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Word of the day: moed (courage)

What is the relation between English ‘mood’ and Dutch MOED? Feelings. The force of feelings. ‘Mood’ and MOED go back to the same medieval Germanic word ‘muot’ or Old English ‘mod’ meaning ‘mind’, ‘spirit’, ‘soul’ or ‘heart’. 

moed

The medieval burghers applied ‘mod’ more and more for strong emotions such as ‘anger’ and ‘fearlessness’ and the Germans and the Dutch eventually focussed on the meaning of courage. The English, however, imported the French word ‘courage’ and reserved ‘mood’ for a more general frame of mind. The Germans and Dutch created the new word ‘Gemüt’ and ‘gemoed’ by extending the ‘mood’ with ‘ge’.

A courageous person is MOEDIG or DAPPER in Dutch and ‘mutig’ and ‘tapfer’ in German. If we could time travel to a medieval court, we would have heard DAPPER or ‘tapfer’ applied to brave knights performing courageous feats. However, since its introduction into late medieval England the word ‘dapper’ does not mean ‘bold’ or ‘fearless’ anymore, no it means ‘elegant’ or ‘jaunty’. Clearly something funny must have happened in the English evolution of ‘dapper’.

The Oxford English Dictionary has the answer. Some sarcastic English tournament watchers must have started using ‘dapper’ in an ironical and humorous way and jeered: ‘O look at that silly Dutch knnnnnnnn-ighut with his rámbustious lance on his so stálworthy steed, isn’t he dapper? Boo’.

In last week’s postings I went in search of MOEDIGE or DAPPERE Dutchmen and women and their epic stories as expressed in literature. I could not find the Dutch EPOS nor any literary heroes.

Annette reminded me this morning in the Ypenburger ‘Sport Accent’, where I flex my muscles, of the nobleman Gijsbrecht van Aemstel. He is the main character of a famous 17th-century history play by the Dutch ‘Shakespeare’ Joost van den Vondel 1587-1679). His popular play was performed in Amsterdam from 1638 to 1968 annually on New Year’s day.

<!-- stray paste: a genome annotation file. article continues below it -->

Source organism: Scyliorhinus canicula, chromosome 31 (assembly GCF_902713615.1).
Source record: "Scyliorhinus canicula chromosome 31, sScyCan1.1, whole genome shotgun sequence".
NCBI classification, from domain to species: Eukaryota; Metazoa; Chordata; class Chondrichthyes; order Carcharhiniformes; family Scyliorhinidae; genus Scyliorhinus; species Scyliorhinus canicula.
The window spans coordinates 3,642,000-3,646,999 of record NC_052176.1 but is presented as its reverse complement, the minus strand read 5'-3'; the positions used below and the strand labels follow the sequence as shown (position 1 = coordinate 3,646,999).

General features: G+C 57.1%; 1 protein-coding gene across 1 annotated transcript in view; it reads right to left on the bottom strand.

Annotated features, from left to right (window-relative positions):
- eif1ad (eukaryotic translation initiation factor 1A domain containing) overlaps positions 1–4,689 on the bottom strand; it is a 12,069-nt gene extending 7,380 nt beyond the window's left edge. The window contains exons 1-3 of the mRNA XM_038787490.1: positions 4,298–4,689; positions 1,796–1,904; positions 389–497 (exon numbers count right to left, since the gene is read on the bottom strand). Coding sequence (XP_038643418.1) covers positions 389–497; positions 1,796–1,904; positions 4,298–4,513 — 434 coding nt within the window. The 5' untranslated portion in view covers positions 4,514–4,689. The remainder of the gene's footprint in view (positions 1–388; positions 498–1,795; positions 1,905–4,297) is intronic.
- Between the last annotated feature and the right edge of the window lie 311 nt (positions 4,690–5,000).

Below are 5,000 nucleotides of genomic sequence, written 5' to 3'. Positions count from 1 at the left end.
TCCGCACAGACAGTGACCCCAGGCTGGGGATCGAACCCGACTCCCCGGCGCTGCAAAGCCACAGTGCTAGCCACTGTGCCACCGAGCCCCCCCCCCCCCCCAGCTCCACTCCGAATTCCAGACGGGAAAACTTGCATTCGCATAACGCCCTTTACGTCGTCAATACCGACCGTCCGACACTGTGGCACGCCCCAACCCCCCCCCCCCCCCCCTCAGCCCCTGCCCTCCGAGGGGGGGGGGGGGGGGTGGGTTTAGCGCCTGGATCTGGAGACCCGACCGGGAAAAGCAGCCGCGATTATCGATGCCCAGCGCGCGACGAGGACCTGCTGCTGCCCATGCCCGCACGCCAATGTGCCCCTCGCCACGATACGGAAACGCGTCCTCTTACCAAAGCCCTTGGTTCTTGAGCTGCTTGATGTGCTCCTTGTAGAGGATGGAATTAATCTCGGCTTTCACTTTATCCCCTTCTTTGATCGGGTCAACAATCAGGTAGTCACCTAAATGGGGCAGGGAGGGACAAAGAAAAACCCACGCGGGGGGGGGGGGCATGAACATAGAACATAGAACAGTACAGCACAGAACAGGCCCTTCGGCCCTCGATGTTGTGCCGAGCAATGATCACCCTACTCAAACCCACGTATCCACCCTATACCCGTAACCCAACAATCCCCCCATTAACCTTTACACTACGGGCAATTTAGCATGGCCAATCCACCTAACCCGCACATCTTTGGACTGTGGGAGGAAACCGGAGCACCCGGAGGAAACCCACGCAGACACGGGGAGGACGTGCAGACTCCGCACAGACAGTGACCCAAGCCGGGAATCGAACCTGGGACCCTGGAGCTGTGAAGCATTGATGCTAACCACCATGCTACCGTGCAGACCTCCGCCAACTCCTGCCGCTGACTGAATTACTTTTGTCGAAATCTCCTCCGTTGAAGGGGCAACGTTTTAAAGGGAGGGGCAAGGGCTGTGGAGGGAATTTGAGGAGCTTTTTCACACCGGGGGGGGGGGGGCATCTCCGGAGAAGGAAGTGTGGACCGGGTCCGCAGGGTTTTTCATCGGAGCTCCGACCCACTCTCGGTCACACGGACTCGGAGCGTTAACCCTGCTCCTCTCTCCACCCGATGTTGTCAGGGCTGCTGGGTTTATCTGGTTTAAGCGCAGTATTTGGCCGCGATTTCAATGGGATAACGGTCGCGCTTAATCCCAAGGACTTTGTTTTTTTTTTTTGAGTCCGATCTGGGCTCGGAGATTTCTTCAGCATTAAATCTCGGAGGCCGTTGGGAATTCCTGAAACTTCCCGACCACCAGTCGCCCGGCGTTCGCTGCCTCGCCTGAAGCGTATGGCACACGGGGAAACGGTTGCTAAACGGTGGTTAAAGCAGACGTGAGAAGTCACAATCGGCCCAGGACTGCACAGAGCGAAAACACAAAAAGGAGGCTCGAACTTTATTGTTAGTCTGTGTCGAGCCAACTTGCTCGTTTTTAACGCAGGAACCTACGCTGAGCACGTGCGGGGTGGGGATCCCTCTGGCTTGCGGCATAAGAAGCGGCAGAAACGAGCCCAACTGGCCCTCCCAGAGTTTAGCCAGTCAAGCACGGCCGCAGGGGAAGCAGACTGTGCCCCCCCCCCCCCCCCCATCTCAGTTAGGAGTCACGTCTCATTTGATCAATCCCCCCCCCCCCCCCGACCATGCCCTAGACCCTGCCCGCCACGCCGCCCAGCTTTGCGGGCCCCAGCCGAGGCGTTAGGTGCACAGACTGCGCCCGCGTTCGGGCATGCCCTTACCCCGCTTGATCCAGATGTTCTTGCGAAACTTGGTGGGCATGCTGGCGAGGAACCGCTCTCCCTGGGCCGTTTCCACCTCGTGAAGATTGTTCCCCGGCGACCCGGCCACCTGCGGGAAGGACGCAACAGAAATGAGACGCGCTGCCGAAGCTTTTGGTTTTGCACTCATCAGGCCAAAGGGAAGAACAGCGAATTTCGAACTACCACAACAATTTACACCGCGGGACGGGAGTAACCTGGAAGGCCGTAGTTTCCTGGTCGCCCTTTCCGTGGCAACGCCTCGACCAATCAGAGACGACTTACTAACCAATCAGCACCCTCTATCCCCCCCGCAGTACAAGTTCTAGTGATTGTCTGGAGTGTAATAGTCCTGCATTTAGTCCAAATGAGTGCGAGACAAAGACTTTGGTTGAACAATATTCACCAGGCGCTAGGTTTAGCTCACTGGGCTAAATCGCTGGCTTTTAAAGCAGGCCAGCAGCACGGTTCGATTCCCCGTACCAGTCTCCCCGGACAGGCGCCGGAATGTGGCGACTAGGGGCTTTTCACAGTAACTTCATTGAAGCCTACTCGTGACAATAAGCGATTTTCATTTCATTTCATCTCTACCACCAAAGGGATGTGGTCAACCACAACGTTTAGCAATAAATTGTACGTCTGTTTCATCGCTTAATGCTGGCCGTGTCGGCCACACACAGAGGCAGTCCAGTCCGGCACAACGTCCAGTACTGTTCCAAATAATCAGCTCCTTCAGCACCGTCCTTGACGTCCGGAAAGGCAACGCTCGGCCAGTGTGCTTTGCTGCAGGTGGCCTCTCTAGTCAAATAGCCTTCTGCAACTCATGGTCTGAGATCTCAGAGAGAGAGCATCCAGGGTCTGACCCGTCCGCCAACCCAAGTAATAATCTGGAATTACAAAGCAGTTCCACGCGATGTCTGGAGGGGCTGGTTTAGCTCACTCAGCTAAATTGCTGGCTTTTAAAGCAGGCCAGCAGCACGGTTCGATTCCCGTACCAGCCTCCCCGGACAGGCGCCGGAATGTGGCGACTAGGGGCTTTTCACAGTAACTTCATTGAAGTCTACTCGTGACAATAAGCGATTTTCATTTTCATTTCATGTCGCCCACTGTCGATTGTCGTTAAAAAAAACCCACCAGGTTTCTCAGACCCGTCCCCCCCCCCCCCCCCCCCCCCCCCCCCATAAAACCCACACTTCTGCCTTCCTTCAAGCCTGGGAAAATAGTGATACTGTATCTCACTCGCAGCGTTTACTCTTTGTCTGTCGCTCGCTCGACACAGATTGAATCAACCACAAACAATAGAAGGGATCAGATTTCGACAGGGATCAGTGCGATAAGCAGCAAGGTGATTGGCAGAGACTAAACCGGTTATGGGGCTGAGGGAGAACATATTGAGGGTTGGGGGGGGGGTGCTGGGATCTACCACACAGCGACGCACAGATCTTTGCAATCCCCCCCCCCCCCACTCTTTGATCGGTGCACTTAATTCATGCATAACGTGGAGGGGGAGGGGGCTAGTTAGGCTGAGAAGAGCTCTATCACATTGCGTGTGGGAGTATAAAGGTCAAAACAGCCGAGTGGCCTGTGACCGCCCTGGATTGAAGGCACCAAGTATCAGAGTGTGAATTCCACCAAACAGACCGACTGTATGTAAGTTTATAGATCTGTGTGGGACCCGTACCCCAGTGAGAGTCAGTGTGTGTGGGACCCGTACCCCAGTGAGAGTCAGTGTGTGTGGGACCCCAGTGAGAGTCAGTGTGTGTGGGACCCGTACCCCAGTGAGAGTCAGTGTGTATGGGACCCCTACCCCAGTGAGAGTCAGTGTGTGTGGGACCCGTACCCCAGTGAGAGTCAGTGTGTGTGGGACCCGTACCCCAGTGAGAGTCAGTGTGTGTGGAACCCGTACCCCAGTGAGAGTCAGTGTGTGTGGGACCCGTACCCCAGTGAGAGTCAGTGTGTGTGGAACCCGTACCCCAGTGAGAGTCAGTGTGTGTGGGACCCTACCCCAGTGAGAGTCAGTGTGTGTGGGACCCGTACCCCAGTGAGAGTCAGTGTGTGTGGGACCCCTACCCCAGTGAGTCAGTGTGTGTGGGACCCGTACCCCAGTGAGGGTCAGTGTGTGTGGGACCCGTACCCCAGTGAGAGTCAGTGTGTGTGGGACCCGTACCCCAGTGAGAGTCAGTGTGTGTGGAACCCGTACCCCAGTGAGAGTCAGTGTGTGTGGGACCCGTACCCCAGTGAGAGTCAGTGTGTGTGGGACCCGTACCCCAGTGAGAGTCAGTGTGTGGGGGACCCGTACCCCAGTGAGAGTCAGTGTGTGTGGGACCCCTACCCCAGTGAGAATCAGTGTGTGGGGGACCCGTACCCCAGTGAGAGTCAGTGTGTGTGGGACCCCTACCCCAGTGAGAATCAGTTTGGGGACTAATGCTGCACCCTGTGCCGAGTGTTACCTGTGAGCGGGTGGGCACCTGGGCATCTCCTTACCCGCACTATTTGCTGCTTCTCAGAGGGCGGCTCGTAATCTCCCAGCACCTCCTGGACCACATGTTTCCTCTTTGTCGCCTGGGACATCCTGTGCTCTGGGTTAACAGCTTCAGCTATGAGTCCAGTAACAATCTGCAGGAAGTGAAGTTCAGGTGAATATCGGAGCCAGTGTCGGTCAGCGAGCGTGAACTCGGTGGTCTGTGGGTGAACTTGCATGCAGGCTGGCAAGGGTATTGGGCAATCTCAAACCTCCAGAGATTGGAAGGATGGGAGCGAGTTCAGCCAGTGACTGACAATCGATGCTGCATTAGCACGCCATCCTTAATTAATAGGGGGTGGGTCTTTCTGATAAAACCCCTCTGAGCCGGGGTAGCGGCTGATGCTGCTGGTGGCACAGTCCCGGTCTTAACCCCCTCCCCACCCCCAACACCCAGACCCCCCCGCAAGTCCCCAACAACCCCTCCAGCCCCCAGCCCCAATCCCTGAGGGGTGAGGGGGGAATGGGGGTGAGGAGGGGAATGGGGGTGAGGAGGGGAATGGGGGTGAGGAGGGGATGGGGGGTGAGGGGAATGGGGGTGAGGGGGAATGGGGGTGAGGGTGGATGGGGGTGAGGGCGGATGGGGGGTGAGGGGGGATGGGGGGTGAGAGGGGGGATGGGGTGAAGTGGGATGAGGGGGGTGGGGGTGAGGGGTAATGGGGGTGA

The play tells about the siege of Amsterdam in 1304. After a violent battle Gijsbrecht is forced to flee to Prussia (now in Poland) where he founded Prussian Holland near Elbing. Apparently this is historically correct.

Gijsbrecht, a hero? This play the Dutch epic? Hardly. An Amsterdam epic possibly, but certainly not Netherlandish and definitely not globally known.

Herbert commented on yesterday’s posting by saying that the Netherlands knows many HELDEN (heroes) especially in the second World War. He rightly says that a HELD ‘is a courageous person, civil or military, who has behaved courageously in a way (helping other people under threat), that he or she might get killed. Many of such heroes did not ask for attention afterwards. Only others who noticed their acts could have reported them as heroes to be honoured, alive of after death (killed in action or executed).’ Thanks Herbert for reminding me.

True, there are many heroes in the world, most of them are nameless, and very few achieve eternal and international fame in literary epics. And at this point I should have had the MOED (courage) to tell you about the ‘Soldaat van Oranje’ which comes closest to a Dutch epic in my opinion, even though some think it sensational. Tomorrow I’ll pluck up new courage and tell you why.

For now I would like to honour a Dutch poet who celebrated his ninetieth birthday on Friday 9 August 2013. His name is Gerrit Kouwenaar. Because his work deserves more readers in the world, I’ll end this posting with a poem which was published in the Dutch national newspaper NRC-Handelsblad yesterday. I attempted a translation, so that you can have an impression of the sense of this marvellous piece of poetry.

In the heart of the poem you will find the word MOED (courage). The poet allows someone to speak who has not much time left and still has a lot of tasks to be done. Which tasks? Read on.

MEN MOET

Men moet zijn zomers nog tellen, zijn vonnis
nog vellen, men moet zijn winter nog sneeuwen

men moet nog boodschappen doen voor het donker
de weg vraagt, zwarte kaarsen voor in de kelder

men moet de zonen nog moed inspreken, de dochters
een harnas aanmeten, ijswater koken leren

men moet de fotograaf nog de bloedplas wijzen
zijn huis ontwennen, zijn inktlint vernieuwen

men moet nog een kuil graven voor een vlinder
het ogenblik ruilen voor zijn vaders horloge –

ONE HAS TO

One still has to count one’s summers, still has to pass
one’s judgment, one still has to snow one’s winter

one still has to go out shopping before darkness
will ask the way, black candles for in the cellar

one still has to instil courage into the sons, measure 
the daughters for a suit of armour, learn to boil icewater

one still has to point the photographer to the pool of blood
dissociate oneself from one’s house, renew one’s typewriter ribbon

one still has to dig a hole for a butterfly
swop the moment for one’s father’s watch – 

© translation Ruud Hisgen

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